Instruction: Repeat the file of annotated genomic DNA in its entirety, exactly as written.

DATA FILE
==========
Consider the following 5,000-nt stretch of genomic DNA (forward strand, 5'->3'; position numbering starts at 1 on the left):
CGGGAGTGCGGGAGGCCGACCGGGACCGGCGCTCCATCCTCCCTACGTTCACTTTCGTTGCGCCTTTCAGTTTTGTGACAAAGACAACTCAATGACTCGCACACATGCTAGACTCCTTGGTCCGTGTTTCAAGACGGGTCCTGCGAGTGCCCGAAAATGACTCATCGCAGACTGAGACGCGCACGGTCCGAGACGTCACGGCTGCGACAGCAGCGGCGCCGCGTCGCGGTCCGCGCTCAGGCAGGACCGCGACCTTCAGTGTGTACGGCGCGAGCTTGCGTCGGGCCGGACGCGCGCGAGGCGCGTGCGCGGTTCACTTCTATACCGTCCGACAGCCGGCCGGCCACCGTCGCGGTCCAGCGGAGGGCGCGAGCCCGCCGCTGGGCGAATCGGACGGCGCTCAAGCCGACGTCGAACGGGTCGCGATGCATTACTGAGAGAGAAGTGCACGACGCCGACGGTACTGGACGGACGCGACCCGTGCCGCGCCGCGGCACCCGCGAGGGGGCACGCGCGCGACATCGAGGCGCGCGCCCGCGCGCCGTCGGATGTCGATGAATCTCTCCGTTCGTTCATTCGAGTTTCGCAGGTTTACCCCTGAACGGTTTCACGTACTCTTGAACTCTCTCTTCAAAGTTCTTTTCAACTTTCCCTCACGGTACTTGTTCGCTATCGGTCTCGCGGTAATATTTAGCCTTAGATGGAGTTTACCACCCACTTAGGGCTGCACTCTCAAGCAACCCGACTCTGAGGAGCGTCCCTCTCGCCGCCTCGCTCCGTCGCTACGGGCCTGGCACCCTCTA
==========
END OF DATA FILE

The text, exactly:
Consider the following 5,000-nt stretch of genomic DNA (forward strand, 5'->3'; position numbering starts at 1 on the left):
CGGGAGTGCGGGAGGCCGACCGGGACCGGCGCTCCATCCTCCCTACGTTCACTTTCGTTGCGCCTTTCAGTTTTGTGACAAAGACAACTCAATGACTCGCACACATGCTAGACTCCTTGGTCCGTGTTTCAAGACGGGTCCTGCGAGTGCCCGAAAATGACTCATCGCAGACTGAGACGCGCACGGTCCGAGACGTCACGGCTGCGACAGCAGCGGCGCCGCGTCGCGGTCCGCGCTCAGGCAGGACCGCGACCTTCAGTGTGTACGGCGCGAGCTTGCGTCGGGCCGGACGCGCGCGAGGCGCGTGCGCGGTTCACTTCTATACCGTCCGACAGCCGGCCGGCCACCGTCGCGGTCCAGCGGAGGGCGCGAGCCCGCCGCTGGGCGAATCGGACGGCGCTCAAGCCGACGTCGAACGGGTCGCGATGCATTACTGAGAGAGAAGTGCACGACGCCGACGGTACTGGACGGACGCGACCCGTGCCGCGCCGCGGCACCCGCGAGGGGGCACGCGCGCGACATCGAGGCGCGCGCCCGCGCGCCGTCGGATGTCGATGAATCTCTCCGTTCGTTCATTCGAGTTTCGCAGGTTTACCCCTGAACGGTTTCACGTACTCTTGAACTCTCTCTTCAAAGTTCTTTTCAACTTTCCCTCACGGTACTTGTTCGCTATCGGTCTCGCGGTAATATTTAGCCTTAGATGGAGTTTACCACCCACTTAGGGCTGCACTCTCAAGCAACCCGACTCTGAGGAGCGTCCCTCTCGCCGCCTCGCTCCGTCGCTACGGGCCTGGCACCCTCTA